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The "Request Idle Callback & Script Yielding" Lesson is part of the full, Web App Performance course featured in this preview video. Here's what you'd learn in this lesson:

Max discusses use cases for the requestIdleCallback method. Developers can defer code execution until the browser has idle time or a specified time. Script yielding allows the browser to temporarily take control of the main thread and immediately execute a callback function after it has finished.

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Transcript from the "Request Idle Callback & Script Yielding" Lesson

>> Request Idle Callback is the one that I mentioned before. It's known as cooperative scheduling of background tasks. And when I say background tasks, a lot of people say, that's good, but that's not what you're thinking, okay? So it's just to execute low-priority code before each frame, if there is enough time.

[00:00:18] Remember, the idea here is to keep the frame rate consistent. And it's an argument where we can query how much time is left. So it's like, it says there is only ten milliseconds, and you say, I can't do what I need. So, okay, let's try the next one.

[00:00:37] Okay, makes sense? So it's requestIdleCallback. You receive that argument and then you check how much time is left. That's all. So instead of setTimeout, you use this one. It's requestIdleCallback. What if there is no idle time? The browser will retry on each frame, and you can specify a timeout.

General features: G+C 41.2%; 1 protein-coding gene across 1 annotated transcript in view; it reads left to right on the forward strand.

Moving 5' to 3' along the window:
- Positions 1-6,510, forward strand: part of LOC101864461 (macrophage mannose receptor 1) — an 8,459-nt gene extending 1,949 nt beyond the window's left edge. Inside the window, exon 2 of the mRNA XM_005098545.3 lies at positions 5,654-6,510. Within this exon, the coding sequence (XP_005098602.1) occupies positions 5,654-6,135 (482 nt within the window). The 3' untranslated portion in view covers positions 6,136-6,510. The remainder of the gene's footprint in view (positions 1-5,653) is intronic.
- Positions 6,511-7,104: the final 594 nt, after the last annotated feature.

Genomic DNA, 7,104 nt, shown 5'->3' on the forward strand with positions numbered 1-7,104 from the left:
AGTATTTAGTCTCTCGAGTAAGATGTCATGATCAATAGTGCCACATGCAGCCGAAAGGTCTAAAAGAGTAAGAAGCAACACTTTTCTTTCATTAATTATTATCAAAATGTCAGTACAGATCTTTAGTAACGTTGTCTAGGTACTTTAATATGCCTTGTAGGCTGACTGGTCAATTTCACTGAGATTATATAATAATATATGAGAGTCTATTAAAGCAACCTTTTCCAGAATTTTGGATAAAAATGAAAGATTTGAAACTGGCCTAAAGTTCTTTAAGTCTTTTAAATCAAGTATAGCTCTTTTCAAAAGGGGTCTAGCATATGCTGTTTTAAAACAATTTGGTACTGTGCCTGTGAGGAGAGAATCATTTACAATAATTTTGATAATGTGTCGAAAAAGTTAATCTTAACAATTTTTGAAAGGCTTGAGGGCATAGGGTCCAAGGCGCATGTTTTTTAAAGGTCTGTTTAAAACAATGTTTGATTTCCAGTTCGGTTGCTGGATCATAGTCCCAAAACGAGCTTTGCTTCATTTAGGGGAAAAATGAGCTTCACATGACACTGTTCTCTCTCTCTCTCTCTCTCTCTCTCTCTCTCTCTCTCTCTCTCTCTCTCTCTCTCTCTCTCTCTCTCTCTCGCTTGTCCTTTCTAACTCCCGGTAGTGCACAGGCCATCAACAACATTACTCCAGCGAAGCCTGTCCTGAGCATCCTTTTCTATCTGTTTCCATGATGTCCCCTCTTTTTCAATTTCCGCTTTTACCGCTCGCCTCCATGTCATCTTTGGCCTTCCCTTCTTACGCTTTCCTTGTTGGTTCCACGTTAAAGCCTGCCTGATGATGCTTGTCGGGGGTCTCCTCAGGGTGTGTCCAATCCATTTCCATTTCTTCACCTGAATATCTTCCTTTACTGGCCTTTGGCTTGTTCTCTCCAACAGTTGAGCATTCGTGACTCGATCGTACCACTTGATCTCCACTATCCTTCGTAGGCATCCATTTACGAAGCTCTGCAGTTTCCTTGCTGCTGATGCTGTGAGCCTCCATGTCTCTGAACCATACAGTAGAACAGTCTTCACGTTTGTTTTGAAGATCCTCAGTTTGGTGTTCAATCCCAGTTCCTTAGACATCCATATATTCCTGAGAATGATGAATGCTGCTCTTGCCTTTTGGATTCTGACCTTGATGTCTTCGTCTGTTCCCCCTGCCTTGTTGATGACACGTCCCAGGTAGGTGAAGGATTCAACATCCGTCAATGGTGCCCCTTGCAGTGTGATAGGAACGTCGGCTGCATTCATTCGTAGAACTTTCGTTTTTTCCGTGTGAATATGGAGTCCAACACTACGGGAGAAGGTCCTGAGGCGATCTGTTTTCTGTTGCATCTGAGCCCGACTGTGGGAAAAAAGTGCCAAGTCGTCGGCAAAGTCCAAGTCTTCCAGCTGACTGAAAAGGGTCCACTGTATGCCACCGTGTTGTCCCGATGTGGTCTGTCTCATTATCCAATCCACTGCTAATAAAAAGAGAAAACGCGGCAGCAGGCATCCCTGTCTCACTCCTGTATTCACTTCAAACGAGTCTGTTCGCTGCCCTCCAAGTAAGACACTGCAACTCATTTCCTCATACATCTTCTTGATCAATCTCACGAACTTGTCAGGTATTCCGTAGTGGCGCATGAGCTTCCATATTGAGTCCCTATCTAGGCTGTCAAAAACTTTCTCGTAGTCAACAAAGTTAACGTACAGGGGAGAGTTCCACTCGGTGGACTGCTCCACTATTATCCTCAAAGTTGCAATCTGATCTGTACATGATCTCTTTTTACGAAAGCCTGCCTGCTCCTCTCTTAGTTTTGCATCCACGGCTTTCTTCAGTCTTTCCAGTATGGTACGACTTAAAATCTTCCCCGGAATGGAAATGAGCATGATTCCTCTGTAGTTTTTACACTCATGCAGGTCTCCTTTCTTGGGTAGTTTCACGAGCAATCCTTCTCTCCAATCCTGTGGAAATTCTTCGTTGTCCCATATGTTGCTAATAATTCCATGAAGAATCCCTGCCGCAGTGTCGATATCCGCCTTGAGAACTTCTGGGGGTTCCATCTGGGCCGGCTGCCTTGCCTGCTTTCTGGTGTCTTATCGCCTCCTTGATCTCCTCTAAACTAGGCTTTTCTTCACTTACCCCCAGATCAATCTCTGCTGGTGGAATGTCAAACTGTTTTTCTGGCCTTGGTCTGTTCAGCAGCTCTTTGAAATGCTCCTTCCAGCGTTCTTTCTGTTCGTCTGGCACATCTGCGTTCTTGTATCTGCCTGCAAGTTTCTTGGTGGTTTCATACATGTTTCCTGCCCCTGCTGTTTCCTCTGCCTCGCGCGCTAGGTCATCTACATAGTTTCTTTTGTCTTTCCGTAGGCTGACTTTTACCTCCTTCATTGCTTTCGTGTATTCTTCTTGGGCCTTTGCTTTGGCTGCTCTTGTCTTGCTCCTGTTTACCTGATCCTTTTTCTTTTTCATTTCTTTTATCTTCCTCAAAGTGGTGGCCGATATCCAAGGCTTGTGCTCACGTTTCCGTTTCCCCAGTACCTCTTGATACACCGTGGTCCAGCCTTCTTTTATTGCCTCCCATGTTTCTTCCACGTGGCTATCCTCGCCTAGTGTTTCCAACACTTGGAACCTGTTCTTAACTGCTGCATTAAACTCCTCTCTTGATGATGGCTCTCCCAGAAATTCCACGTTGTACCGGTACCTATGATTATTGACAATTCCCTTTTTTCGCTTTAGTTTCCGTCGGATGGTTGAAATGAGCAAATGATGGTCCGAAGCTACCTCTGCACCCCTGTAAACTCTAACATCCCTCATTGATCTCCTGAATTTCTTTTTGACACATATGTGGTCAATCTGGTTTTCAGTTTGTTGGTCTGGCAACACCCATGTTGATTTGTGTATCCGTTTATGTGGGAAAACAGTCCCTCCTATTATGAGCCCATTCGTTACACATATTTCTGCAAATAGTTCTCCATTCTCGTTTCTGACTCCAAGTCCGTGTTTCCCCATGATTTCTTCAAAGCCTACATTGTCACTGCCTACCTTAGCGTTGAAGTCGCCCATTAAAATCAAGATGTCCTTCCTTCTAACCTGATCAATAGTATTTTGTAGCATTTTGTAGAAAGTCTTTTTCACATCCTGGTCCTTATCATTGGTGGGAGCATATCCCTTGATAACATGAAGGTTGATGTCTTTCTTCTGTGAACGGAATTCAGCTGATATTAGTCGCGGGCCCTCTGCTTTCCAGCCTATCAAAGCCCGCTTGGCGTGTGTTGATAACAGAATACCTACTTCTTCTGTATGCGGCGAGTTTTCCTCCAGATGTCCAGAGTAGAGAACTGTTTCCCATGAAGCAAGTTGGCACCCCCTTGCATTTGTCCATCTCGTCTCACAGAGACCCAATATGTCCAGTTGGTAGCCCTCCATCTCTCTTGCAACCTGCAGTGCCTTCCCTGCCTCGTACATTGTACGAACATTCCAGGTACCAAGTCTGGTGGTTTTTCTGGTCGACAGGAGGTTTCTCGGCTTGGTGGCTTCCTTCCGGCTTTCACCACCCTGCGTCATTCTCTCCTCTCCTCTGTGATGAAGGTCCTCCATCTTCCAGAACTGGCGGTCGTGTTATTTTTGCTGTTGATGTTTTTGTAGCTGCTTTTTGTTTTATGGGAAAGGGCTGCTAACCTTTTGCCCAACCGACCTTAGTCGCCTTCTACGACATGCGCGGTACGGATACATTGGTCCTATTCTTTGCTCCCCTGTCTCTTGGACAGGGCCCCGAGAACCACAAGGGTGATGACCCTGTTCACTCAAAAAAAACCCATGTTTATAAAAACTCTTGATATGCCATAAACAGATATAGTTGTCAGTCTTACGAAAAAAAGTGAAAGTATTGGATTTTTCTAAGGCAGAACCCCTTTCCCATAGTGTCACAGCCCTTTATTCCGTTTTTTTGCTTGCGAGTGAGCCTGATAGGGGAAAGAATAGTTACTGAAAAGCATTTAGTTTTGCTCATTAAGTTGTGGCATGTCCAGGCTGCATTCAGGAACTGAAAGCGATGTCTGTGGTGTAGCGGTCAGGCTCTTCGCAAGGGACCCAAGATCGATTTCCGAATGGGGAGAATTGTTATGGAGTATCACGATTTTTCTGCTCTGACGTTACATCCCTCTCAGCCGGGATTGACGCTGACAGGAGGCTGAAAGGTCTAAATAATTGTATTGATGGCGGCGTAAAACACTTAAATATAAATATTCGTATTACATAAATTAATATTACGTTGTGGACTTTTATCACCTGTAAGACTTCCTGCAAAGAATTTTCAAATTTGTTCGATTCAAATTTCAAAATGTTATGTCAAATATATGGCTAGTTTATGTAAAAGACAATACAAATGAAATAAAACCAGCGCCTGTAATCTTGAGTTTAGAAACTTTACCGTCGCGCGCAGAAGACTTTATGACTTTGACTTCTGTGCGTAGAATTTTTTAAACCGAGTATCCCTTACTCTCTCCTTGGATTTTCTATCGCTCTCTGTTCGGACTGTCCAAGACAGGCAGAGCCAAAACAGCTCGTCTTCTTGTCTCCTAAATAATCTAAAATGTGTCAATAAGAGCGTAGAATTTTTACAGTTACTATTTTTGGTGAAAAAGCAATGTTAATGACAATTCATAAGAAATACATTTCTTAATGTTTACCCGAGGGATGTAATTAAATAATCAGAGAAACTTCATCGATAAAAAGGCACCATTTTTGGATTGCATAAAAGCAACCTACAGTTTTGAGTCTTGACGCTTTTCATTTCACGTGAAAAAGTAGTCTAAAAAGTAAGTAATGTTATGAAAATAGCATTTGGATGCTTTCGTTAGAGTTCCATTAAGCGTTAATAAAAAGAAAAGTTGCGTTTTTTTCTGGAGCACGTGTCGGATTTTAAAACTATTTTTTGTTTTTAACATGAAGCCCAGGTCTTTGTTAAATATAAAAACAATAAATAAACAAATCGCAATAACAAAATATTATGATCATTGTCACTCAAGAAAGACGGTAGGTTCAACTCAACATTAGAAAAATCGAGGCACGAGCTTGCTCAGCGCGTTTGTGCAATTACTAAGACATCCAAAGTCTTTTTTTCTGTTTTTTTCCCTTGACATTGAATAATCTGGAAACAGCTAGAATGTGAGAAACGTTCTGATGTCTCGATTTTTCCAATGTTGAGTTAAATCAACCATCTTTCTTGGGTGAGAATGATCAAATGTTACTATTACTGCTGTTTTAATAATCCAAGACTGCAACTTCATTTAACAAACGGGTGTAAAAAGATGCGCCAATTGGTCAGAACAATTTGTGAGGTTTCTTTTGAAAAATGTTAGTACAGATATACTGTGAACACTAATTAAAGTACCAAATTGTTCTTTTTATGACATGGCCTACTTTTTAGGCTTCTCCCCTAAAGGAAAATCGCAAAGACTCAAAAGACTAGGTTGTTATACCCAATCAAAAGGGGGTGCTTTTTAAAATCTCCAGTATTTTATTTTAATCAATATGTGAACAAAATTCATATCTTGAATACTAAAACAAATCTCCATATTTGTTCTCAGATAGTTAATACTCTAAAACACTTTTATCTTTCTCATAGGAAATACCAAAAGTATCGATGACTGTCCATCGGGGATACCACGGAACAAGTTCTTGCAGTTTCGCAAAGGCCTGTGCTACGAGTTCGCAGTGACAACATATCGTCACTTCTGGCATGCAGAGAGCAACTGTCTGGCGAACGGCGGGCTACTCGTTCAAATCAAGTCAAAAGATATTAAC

[00:01:02] It's like, you know what? I can wait, I'm patient, but after three seconds, okay, give me some time even if it's not idle time. Okay, makes sense? It's just the timeout property. So you can see the APIs are pretty simple. You just need to understand when to use them and how you need them, that's all.

[00:01:29] Efficient script yielding. In this case, it's a way to yield control to the browser before running our code. It's the new version of setTimeout zero. I'm not sure if you have seen that before. So I've used that in a lot of web apps, like decade ago when doing apps for smart TVs and smartphones.

[00:01:52] The idea is that you say, you know what? I need to execute this code, okay? I but first browser, go and do your stuff and then go back to me. Why do you wanna do that? When you're doing Vanilla JS and you're working with the DOM, and you make a change in the DOM, until you release the thread, that change is not actually on the screen.

[00:02:17] Does that make sense? So maybe you change the DOM and you want the browser to update the DOM immediately, but you still need to continue executing code. So then you yield control to the browser, and then you go back. It's called setImmediate. It is not a big deal, but setImmediate and you pass a code, and so then the browser will do its stuff.

[00:02:41] And after that, immediately it will execute the function that you pass as an argument.